Five years after the horrific Cerro Grande fire, the people of Los Alamos, and some of their surroundings, have slowly returned to life

By Kate Nash
Tribune Reporter

LOS ALAMOS – Less than a week after a runaway forest fire shredded their hilltop home, Sue and Stan Bodenstein stood in an Albuquerque Wal-Mart parking lot with a list of things they would need to start restocking their lives.

“I turned to Stan and hugged him and said, ‘After 32 years of marriage, we’re starting from scratch,’ because the first thing on the list was underwear,” said Sue Bodenstein, a retired travel agent.

As the couple began to rebuild their world with material goods, they also needed a supply of intangibles, like patience and humor — qualities they would need while waiting for their house on Arizona Street to again be a home.

The Bodensteins and more than 200 other families whose lives were scorched by the Cerro Grande Fire five years ago this week were about to learn that getting back to normal involved more than merely reconstructing their physical location.

A big part of building anew after losing everything has meant reclaiming a positive attitude amid the shock.

“We’ve got a nice house now,” Stan Bodenstein said. “We had a nice house before. It wasn’t easy from there to here. But the negative things we’ve just kind of shoved off to the side.”

On May 10, 2000, the most expensive fire in the Southwest’s history roared into this town, gulped down homes, incinerated wildlife habitat and chewed holes through parts of Los Alamos County’s utilities system.

It burned almost 8,000 acres of property owned by Los Alamos National Laboratory for a time threatening the birthplace of the atomic bomb.

The Cerro Grande also ate more than 47,000 acres of ponderosa pine, aspen and oak, and it displaced hundreds of people for months.

But the unbelievably hot flames also brought together the people of Los Alamos in a way some say nothing else could have.

“We are a lot closer because of everything that happened,” Sue Bodenstein said. “Where you had superficial friendships, you’ve gotten to know people a lot better.”

Today, half a decade since New Mexico’s smallest county became the site of the state’s biggest disaster, most houses on Arizona Street once the stark epitome of what an unleashed inferno can do to serene, picturesque neighborhood have been rebuilt.

Others are in various stages of building. Modern adobe and brick mark progress along streets that are slippery with mud because underground utilities are still being fixed.

But the blackened, brittle pine trees that loom from the ridge along the street are reminders of the lessons learned.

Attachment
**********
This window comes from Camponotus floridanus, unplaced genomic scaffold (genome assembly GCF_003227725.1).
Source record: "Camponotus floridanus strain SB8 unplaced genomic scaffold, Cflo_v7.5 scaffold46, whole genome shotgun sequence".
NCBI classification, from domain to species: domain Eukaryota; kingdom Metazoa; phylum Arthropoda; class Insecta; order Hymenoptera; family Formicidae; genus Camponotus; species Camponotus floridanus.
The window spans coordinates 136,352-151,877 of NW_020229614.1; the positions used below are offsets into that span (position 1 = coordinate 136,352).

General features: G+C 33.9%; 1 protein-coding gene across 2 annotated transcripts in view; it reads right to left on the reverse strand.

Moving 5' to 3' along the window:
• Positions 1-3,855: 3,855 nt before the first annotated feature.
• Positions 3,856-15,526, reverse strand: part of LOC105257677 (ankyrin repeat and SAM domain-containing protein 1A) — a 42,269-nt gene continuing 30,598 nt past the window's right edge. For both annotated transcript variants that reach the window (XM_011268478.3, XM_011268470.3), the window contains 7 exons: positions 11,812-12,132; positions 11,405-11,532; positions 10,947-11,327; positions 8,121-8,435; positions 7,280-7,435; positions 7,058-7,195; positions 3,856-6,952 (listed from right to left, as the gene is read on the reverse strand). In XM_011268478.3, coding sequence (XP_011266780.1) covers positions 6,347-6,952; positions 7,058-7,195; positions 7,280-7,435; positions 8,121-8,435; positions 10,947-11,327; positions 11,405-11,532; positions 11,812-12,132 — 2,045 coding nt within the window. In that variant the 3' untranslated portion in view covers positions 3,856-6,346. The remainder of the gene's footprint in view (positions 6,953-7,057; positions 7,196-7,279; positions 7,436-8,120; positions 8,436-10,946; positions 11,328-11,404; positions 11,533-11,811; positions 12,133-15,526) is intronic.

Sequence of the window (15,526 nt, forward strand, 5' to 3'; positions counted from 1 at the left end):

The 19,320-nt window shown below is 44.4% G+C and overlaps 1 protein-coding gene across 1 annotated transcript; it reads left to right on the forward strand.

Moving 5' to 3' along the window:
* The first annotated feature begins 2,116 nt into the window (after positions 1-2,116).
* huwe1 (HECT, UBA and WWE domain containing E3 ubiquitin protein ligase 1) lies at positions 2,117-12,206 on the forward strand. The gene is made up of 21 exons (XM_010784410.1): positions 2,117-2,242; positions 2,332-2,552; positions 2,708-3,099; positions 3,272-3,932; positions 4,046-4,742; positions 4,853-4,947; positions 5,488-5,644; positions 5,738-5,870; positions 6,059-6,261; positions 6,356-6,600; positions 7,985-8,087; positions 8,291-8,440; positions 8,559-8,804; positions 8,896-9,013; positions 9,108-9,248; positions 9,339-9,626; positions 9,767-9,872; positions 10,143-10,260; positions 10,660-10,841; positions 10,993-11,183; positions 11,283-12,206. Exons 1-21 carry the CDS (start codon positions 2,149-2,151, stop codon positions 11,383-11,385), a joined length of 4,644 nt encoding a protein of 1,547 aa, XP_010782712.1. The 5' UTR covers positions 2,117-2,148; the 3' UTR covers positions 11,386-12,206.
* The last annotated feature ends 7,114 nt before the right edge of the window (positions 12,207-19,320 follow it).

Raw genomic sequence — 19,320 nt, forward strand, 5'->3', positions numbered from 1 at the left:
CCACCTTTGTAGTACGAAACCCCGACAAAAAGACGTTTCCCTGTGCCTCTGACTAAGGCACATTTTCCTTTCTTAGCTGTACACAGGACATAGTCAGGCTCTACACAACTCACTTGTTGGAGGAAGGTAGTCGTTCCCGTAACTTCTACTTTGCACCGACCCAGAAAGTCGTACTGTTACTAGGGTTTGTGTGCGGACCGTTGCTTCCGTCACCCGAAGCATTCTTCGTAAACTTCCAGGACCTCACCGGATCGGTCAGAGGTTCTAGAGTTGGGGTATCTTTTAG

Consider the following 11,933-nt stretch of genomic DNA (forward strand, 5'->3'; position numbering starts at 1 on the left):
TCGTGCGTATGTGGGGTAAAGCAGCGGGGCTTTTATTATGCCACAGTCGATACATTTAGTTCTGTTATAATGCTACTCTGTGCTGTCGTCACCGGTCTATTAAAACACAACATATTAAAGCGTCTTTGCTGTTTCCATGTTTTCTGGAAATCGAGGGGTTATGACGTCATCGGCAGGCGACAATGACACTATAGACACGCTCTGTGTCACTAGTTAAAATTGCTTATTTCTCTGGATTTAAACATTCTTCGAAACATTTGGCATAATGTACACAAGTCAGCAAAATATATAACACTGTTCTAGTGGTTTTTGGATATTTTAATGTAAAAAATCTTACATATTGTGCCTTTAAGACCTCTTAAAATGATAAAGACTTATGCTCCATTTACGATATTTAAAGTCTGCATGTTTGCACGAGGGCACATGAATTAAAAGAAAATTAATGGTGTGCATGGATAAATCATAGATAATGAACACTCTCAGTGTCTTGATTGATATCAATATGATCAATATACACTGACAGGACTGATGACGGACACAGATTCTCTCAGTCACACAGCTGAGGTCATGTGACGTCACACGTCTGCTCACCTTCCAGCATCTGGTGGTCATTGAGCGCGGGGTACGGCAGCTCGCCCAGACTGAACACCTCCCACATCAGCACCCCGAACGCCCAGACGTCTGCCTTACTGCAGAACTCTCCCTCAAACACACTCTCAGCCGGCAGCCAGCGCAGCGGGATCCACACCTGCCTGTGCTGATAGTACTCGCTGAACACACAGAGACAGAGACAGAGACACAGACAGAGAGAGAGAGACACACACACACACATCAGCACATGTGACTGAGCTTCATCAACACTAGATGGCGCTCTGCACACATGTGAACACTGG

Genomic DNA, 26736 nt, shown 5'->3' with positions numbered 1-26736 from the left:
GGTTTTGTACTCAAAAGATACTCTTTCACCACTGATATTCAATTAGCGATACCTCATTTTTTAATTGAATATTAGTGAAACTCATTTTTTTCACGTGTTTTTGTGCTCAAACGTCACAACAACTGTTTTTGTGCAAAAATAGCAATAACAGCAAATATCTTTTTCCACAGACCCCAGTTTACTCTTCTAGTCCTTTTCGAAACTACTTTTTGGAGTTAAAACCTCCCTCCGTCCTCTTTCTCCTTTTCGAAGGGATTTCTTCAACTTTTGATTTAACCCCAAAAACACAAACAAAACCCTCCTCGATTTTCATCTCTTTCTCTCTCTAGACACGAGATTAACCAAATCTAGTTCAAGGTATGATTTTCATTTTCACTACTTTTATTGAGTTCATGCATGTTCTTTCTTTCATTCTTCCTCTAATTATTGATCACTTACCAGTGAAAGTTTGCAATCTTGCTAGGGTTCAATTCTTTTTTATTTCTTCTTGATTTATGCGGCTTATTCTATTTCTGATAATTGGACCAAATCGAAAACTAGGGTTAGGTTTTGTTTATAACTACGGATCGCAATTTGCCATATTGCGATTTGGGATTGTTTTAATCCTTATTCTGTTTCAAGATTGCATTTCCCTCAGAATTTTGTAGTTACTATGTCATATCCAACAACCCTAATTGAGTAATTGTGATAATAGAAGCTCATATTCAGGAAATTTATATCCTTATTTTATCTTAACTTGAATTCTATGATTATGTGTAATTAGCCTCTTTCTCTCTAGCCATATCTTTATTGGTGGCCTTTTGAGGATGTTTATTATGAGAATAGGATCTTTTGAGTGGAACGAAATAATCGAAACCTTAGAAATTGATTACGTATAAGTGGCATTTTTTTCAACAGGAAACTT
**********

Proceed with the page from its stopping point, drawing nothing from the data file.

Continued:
Above the rebuilding, above Arizona and Yucca streets, the once-majestic slopes of Los Alamos are charred and stripped, looking like a bomb blew through instead of a fire.

That sight makes Los Alamos County’s fire chief, Douglas MacDonald, sick.

“When I look at the mountain, I see the burned hill and I get ill every day,” he said. “I look at the issues our community has suffered every day, the people leaving, the streets torn up.”

MacDonald, who oversees a department of 117 firefighters, said the Cerro Grande Fire left a mixed bag of emotions and results in its wake.

On one hand, his department was able to buy a new fleet.

“(But) I don’t think the good is even close to the bad,” he said. “I don’t think having a new house outweighs all that.”

Apart from residents who have seen their neighborhoods upended, MacDonald lamented the fact that the Los Alamos reservoir, a popular recreation area for hiking and fishing, remains closed to the public, because it is unstable.

“We lost a pristine family reservoir that doesn’t look like it’s going to open for four or five years,” he said.

As the fire subsided and residents were able to see its destruction, many lashed out at the National Park Service for allowing a controlled burn on a windy May day. They said they were frustrated by forest management policies that let the woods grow into perfect fuel for the fire. To this day, many say it was clear the forests were too thick; that they would burn; that no one did anything about it.

Interior Secretary Bruce Babbitt visited Santa Fe and accepted government responsibility for the fire. And there has been a cost: The Federal Emergency Management Agency has paid more than $546 million in claims to individuals, businesses and government agencies through the end of April. Four claim cases are pending, said FEMA spokesman David Passey.

FEMA spent $23 million on emergency services, replacing infrastructure and putting residents up in temporary housing. Federal officials reconsidered the Wildland Fire Management Policy and urged residents to put a “defensible space” between their new homes and the forest, an area called the “urban-wildland interface.”

The Bodensteins, however, were familiar with those terms and had a xeriscaped lawn with gravel, hoping to ward off flames. The Cerro Grande was too hot, too big, too fast.